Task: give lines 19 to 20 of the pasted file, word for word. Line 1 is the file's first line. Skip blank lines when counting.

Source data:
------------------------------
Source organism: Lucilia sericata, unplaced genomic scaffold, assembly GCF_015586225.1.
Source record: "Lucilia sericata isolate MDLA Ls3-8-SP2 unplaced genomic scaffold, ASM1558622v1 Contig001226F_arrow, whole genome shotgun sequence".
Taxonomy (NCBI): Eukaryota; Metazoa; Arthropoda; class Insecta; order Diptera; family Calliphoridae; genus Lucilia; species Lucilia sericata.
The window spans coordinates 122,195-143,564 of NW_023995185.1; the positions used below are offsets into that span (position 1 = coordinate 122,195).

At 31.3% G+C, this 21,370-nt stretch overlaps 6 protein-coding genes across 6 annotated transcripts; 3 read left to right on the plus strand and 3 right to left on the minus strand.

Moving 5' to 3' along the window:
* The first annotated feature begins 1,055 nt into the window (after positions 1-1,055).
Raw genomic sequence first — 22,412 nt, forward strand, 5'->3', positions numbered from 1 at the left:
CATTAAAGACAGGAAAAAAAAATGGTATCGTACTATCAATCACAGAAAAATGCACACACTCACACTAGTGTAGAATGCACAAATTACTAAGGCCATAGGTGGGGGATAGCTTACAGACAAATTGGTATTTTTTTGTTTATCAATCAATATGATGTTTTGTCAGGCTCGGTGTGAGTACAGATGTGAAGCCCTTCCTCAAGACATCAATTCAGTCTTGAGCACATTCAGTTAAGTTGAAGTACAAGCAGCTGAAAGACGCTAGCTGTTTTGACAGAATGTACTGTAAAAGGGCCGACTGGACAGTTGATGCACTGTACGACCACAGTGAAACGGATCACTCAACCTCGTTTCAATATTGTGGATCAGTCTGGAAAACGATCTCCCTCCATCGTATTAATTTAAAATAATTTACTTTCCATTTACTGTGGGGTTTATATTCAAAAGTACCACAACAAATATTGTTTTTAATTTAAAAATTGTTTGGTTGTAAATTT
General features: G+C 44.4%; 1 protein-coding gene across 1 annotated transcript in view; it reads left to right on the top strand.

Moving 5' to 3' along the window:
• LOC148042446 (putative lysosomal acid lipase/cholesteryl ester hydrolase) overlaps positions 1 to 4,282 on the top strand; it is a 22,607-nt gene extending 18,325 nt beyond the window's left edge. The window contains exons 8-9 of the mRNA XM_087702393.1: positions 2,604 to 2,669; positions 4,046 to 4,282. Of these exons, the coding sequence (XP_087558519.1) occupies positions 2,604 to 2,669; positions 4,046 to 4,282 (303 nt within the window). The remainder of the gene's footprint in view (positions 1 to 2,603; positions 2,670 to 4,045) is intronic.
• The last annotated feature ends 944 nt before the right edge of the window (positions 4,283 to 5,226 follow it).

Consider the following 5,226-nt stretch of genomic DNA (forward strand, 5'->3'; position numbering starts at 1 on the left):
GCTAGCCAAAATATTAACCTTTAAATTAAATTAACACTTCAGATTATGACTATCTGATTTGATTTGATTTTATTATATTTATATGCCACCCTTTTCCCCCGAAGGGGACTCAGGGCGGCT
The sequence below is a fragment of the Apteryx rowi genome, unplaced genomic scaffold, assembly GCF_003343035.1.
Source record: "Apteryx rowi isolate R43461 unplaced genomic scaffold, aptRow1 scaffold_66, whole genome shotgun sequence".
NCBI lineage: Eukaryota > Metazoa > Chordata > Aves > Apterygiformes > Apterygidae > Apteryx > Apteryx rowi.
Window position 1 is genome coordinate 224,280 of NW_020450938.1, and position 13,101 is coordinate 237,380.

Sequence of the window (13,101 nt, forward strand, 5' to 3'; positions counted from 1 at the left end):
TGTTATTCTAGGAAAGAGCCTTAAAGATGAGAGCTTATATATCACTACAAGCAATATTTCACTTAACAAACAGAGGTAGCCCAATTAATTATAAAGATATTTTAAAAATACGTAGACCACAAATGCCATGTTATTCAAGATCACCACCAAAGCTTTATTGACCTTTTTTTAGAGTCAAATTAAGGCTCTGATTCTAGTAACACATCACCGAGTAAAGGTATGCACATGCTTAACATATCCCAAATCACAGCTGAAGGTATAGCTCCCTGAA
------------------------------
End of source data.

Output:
Window position 1 is genome coordinate 224,280 of NW_020450938.1, and position 13,101 is coordinate 237,380.

Sequence of the window (13,101 nt, forward strand, 5' to 3'; positions counted from 1 at the left end):